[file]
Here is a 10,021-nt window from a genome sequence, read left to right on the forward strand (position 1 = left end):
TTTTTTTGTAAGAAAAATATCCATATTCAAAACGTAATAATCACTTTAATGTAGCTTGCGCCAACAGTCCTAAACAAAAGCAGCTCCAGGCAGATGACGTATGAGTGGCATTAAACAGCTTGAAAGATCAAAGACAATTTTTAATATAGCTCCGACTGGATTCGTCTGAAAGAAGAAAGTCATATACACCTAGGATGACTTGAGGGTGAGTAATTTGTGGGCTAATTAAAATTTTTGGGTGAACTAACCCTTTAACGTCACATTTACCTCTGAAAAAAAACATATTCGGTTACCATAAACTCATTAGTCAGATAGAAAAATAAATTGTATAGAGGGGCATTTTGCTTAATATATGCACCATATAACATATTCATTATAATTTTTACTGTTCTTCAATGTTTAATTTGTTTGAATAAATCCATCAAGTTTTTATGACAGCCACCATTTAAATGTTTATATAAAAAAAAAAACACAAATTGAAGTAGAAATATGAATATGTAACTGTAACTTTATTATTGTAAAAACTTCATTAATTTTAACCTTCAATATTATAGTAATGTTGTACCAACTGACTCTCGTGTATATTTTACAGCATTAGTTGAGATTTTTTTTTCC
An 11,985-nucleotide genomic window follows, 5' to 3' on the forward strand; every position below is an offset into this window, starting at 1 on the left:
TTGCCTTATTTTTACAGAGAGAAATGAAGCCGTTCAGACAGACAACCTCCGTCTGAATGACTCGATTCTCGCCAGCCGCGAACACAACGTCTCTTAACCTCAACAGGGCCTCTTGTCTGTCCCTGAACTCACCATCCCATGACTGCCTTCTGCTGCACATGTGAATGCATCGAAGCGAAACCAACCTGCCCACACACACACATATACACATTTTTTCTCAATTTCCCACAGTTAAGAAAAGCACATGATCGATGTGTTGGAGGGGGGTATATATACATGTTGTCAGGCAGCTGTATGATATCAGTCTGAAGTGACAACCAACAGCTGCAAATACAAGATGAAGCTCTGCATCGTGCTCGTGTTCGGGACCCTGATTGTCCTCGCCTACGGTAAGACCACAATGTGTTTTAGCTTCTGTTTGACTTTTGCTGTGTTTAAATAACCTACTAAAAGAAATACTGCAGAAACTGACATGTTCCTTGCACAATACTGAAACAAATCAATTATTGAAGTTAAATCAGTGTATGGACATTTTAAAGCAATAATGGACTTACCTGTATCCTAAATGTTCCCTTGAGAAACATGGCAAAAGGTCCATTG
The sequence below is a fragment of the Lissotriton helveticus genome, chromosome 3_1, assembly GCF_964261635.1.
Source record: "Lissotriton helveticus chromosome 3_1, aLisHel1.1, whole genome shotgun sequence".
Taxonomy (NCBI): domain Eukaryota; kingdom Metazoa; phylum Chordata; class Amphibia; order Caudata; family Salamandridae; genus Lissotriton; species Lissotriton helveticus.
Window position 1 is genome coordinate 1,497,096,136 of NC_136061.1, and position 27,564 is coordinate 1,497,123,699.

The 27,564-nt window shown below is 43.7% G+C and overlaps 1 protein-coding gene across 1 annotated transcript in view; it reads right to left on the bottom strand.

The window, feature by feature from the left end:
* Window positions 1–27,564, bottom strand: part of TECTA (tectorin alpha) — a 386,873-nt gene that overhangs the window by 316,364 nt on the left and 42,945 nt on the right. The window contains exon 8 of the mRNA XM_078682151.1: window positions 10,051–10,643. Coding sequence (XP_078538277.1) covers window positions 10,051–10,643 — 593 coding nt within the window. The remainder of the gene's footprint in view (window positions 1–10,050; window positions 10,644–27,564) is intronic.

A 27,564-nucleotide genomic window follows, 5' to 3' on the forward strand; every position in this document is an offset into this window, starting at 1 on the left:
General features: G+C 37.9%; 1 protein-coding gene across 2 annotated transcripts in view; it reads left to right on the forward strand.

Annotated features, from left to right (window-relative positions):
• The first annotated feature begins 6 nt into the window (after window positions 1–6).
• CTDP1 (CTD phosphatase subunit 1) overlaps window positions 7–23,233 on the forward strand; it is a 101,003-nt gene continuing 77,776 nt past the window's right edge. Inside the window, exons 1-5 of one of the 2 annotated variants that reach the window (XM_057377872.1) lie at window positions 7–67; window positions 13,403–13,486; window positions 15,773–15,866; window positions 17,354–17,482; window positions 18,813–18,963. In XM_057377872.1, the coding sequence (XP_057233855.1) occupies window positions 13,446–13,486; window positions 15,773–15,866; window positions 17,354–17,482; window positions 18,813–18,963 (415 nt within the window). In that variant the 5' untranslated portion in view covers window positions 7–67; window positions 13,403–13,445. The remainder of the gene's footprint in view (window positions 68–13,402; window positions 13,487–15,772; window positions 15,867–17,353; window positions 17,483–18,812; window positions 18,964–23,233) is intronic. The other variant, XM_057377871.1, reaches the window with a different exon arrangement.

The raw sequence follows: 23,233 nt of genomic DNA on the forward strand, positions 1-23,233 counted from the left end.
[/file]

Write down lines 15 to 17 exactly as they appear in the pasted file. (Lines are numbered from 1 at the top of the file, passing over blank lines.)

• The first annotated feature begins 6 nt into the window (after window positions 1–6).
• CTDP1 (CTD phosphatase subunit 1) overlaps window positions 7–23,233 on the forward strand; it is a 101,003-nt gene continuing 77,776 nt past the window's right edge. Inside the window, exons 1-5 of one of the 2 annotated variants that reach the window (XM_057377872.1) lie at window positions 7–67; window positions 13,403–13,486; window positions 15,773–15,866; window positions 17,354–17,482; window positions 18,813–18,963. In XM_057377872.1, the coding sequence (XP_057233855.1) occupies window positions 13,446–13,486; window positions 15,773–15,866; window positions 17,354–17,482; window positions 18,813–18,963 (415 nt within the window). In that variant the 5' untranslated portion in view covers window positions 7–67; window positions 13,403–13,445. The remainder of the gene's footprint in view (window positions 68–13,402; window positions 13,487–15,772; window positions 15,867–17,353; window positions 17,483–18,812; window positions 18,964–23,233) is intronic. The other variant, XM_057377871.1, reaches the window with a different exon arrangement.

The raw sequence follows: 23,233 nt of genomic DNA on the forward strand, positions 1-23,233 counted from the left end.